WASH Ambassadors

This presentation defines and provides examples of Collective Impact, an approach presented by Samantha King from FSG.

This presentation explains Sustainable Services at Scale (Triple-S) and the service delivery approach. Harold Lockwood presented this information as the “what” of service delivery.

This presentation talks about IRC’s approach to changing the whole (rural water supply) system and how to do it.
Getting to boiling point: Turning up the heat on water and sanitation (PDF)

On September 26, 2014, 24 invited representatives from 19 organizations attended a one-day meeting hosted by Aguaconsult, IRC, and WASH Advocates. Click here to view the full report.

The meeting engaged a select group of professionals to become Ambassadors for more widespread application of a Service Delivery Approach to overcome the unacceptably high levels of failure of water supply, sanitation, and hygiene (WASH) systems in developing countries. Click here to view the meeting agenda.

The meeting had three objectives:

  1. Develop a shared understanding of service delivery approaches and whole system change
  2. Identify targets and partners in and outside the WASH sector who need to be influenced to adopt a Service Delivery Approach
  3. Brainstorm ways the Ambassadors can support sustainable service delivery going forward

Developing a shared understanding

The first half of the day was dedicated to presentations and discussion of the core concepts and practices of a Service Delivery Approach. Harold Lockwood from Aguaconsult defined the “sustainability gap” in rural drinking water supply between what has been invested and what remains in regular operation and mapped out sustainability pathways and tools to fill the gap. Samantha King from FSG and Patrick Moriarty from IRC discussed the benefits of a whole-of-system approach to addressing the sustainability gap. The presenters stressed the critical need for public financing and capacity to close the gap and identified local government operations as the critical prerequisite to achieving scale and sustainability.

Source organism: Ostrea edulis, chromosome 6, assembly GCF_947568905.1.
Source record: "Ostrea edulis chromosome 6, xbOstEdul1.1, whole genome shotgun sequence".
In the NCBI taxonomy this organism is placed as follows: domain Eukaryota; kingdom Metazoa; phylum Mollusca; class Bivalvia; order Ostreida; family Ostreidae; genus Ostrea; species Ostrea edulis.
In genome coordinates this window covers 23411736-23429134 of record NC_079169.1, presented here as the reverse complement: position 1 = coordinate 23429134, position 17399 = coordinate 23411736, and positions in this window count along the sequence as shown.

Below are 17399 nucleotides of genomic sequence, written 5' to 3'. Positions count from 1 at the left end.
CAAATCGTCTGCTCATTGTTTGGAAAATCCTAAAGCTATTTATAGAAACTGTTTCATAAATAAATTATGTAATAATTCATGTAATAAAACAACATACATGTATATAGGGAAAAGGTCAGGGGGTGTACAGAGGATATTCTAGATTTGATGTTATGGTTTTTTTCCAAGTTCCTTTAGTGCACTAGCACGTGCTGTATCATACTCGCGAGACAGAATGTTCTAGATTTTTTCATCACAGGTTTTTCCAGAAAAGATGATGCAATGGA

A Service Delivery Approach was defined as:

the provision of an agreed level of water service in a manner that addresses the entire life-cycle of different elements required to provide the services: both hardware and software

and the 10 components of the approach were presented as first introduced in Supporting Rural Water Supply: moving toward a Service Delivery Approach.[1]

Identifying targets and partners

Attendees identified eight US-based organizations that are necessary to influence and further mainstream a Service Delivery Approach as standard practice in WASH programs. It was also agreed that each has the potential to be influenced by the Ambassadors. The group brainstormed methods and tools to influence each target.

Going forward

IRC, together with like-minded specialists and organizations, is positioning itself to act as a “backbone” for supporting change in the WASH sector: from a “projectized” approach focused primarily on hardware, to a more comprehensive service delivery approach. To support this shift, potential ambassadors taking part in the meeting requested that communications materials be developed to support them in lobbying for and helping other organizations to start applying the approach.

[1] H. Lockwood and S. Smits, Practical Action Publishing, 2011 (http://www.waterservicesthatlast.org/media/publications/supporting_rural_water_supply)

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